To prove this result, let us fix the three available variables as \(x\), \(y\) and \(z\). We begin by defining, for every two-element subset \(\{u,v\} \subseteq \{x,y,z\}\), the logic \(L_{\{u,v\}}\). This logic contains all atomic formulas over \(\Upsilon\) involving the variables \(u\) and \(v\), as well as an explicit proposition \(\top\) for true; is closed under the boolean connectives; and also contains all quantified formulas of the form \(\exists w(\gamma \land \chi)\), where \(w\) is the third variable, i.e., the variable not in \(\{u,v\}\), and \(\gamma\) and \(\chi\) are formulas in \(L_{\{u,w\}}\) and \(L_{\{w,v\}}\), respectively. Thus, the three logics \(L_{\{x,y\}}\), \(L_{\{x,z\}}\) and \(L_{\{y,z\}}\) are defined by mutual recursion. Note that the only variables that can occur free in a formula in \(L_{\{u,v\}}\) are \(u\) and \(v\).

It is not difficult to see that, for every formula \(\varphi\) in \(L_{\{u,v\}}\), we can express \(\{(u,v) \mid \varphi\}\) in RA. For example, we can express $$ \{(x,y) \mid \exists z(R(z,x) \land \top) \land y=x\} $$ by \((R^{-1}\circ {\it all}) \cap {\it id}\), where we use intersection \(\cap\) as a shorthand which can be expressed in terms of union and complement.

We now claim that every \(\mathrm{FO}^3\) formula over \(\Upsilon\) is equivalent to a boolean combination of formulas from \(L_{\{x,y\}}\), \(L_{\{x,z\}}\) and \(L_{\{y,z\}}\). This claim can be proven by structural induction. The basis of the induction is formed by the atomic formulas. Since \(\Upsilon\) has only binary relation names, every atomic formula is always in \(L_{\{x,y\}}\), \(L_{\{x,z\}}\) or \(L_{\{y,z\}}\) as desired. For the induction step, the boolean connectives pose no problem. So, the only case that is not immediately clear is when \(\varphi\) is of the form \(\exists w\, \psi\). Let \(u\) and \(v\) be the two variables other than \(w\). By induction, we can write \(\psi\) as a boolean combination of formulas from \(L_{\{u,v\}}\), \(L_{\{u,w\}}\) and \(L_{\{w,v\}}\). We can put this boolean combination in disjunctive normal form and distribute the existential quantifier over the disjuncts, so that we are left with formulas of the form \(\exists w(\beta \land \gamma \land \chi)\), where \(\beta\), \(\gamma\) and \(\chi\) are from \(L_{\{u,v\}}\), \(L_{\{u,w\}}\) and \(L_{\{w,v\}}\), respectively. We can rewrite this formula as \(\beta \land \exists w(\gamma \land \chi)\) which is a formula in \(L_{\{u,v\}}\) as desired.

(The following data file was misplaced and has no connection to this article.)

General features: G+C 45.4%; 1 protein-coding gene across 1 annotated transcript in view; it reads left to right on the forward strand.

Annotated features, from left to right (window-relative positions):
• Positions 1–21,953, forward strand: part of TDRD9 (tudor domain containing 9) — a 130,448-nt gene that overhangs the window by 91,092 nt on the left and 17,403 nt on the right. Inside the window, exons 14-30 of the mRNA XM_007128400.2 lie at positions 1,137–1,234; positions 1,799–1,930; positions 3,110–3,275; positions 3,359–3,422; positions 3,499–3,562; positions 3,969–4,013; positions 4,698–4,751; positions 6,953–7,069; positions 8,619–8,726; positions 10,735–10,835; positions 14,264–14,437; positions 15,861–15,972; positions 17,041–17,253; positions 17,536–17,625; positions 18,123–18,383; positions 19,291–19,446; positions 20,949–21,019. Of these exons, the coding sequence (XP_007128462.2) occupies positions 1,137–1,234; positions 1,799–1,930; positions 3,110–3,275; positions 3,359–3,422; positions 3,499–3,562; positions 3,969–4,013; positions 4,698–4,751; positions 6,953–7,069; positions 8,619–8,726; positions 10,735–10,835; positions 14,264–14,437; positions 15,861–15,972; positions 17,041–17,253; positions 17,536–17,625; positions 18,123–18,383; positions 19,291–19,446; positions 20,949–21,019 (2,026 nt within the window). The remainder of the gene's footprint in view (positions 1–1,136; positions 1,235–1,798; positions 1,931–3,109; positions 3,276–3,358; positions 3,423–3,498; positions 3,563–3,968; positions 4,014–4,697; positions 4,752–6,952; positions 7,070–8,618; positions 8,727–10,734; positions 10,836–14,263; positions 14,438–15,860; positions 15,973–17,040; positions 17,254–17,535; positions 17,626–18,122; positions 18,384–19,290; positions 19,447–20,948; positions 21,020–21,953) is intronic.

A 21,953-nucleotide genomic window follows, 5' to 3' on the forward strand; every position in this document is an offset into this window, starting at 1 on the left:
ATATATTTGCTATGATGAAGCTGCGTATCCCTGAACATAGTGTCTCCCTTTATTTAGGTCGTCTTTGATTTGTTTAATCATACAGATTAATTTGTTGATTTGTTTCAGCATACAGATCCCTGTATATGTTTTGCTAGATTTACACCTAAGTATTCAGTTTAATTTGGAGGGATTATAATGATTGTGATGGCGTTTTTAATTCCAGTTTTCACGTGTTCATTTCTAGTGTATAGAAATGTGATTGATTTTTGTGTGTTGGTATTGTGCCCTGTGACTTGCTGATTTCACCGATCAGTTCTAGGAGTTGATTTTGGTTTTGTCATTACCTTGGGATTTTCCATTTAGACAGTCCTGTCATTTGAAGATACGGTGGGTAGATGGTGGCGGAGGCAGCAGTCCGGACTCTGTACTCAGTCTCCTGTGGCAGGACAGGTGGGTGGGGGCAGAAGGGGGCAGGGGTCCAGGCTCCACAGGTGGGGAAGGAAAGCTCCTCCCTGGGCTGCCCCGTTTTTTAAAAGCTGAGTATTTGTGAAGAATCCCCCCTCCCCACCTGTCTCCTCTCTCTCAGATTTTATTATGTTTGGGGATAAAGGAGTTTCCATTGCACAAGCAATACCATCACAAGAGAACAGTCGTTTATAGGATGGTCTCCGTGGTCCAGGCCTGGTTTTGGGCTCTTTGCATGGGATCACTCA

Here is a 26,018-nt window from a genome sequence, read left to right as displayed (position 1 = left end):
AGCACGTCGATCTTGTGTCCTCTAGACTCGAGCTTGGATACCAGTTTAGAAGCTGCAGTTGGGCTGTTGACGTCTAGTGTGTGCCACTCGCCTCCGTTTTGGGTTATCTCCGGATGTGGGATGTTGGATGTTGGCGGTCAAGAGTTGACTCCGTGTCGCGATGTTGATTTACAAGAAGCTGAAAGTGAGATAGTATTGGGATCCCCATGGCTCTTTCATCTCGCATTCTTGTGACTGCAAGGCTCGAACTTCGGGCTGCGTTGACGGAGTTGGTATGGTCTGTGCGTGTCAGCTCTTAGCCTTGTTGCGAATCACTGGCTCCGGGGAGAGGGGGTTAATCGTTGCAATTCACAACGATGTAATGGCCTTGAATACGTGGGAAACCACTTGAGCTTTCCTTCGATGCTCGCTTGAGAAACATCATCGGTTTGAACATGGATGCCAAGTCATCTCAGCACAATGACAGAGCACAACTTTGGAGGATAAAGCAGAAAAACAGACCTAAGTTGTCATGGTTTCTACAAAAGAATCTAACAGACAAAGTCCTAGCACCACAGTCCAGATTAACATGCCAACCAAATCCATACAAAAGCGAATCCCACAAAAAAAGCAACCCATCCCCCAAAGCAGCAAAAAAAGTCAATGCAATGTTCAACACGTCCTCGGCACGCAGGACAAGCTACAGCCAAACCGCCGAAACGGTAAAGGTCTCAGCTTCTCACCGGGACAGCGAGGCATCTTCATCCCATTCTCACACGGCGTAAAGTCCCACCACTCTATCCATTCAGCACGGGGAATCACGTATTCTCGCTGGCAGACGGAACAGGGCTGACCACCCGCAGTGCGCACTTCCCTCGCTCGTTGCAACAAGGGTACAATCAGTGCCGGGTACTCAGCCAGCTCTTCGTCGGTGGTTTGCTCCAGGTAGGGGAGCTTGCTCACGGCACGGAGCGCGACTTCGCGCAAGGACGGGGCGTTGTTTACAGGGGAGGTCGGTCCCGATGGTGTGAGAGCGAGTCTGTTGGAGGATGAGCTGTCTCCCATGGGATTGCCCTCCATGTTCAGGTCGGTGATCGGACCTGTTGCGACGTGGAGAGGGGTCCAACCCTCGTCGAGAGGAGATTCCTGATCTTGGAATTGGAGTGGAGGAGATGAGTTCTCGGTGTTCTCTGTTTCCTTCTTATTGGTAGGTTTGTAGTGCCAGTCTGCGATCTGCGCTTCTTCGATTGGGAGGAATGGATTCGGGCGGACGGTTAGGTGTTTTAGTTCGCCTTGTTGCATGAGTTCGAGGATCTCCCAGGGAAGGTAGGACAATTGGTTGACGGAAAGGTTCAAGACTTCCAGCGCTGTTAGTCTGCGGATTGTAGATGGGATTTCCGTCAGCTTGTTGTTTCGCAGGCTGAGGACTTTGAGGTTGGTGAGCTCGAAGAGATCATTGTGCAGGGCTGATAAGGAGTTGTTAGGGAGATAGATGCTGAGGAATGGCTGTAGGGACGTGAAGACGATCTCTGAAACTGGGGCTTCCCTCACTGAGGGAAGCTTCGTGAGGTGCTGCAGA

The result now follows. Let \(\varphi\) be an \(\mathrm{FO}^3\) formula with two free variables \(u\) and \(v\). Let \(w\) be the third variable. By the above claim, we can write \(\varphi\) as a boolean combination of formulas from \(L_{\{u,v\}}\), \(L_{\{u,w\}}\) and \(L_{\{w,v\}}\). Of these constituent formulas, those that are in \(L_{\{u,w\}}\) can have only \(u\) free, so they can be rewritten as \(L_{\{u,v\}}\)-formulas by swapping \(w\) and \(v\). Similarly, the constituent formulas that are in \(L_{\{v,w\}}\) can be rewritten as \(L_{\{u,v\}}\)-formulas by swapping \(w\) and \(u\). The final result is an \(L_{\{u,v\}}\)-formula, which concludes the proof, as we have seen earlier that \(\{(u,v)\mid \varphi\}\), with \(\varphi\) an \(L_{\{u,v\}}\)-formula, is expressible in RA.

*Thanks to Floris Geerts for suggesting that I write this blog post.*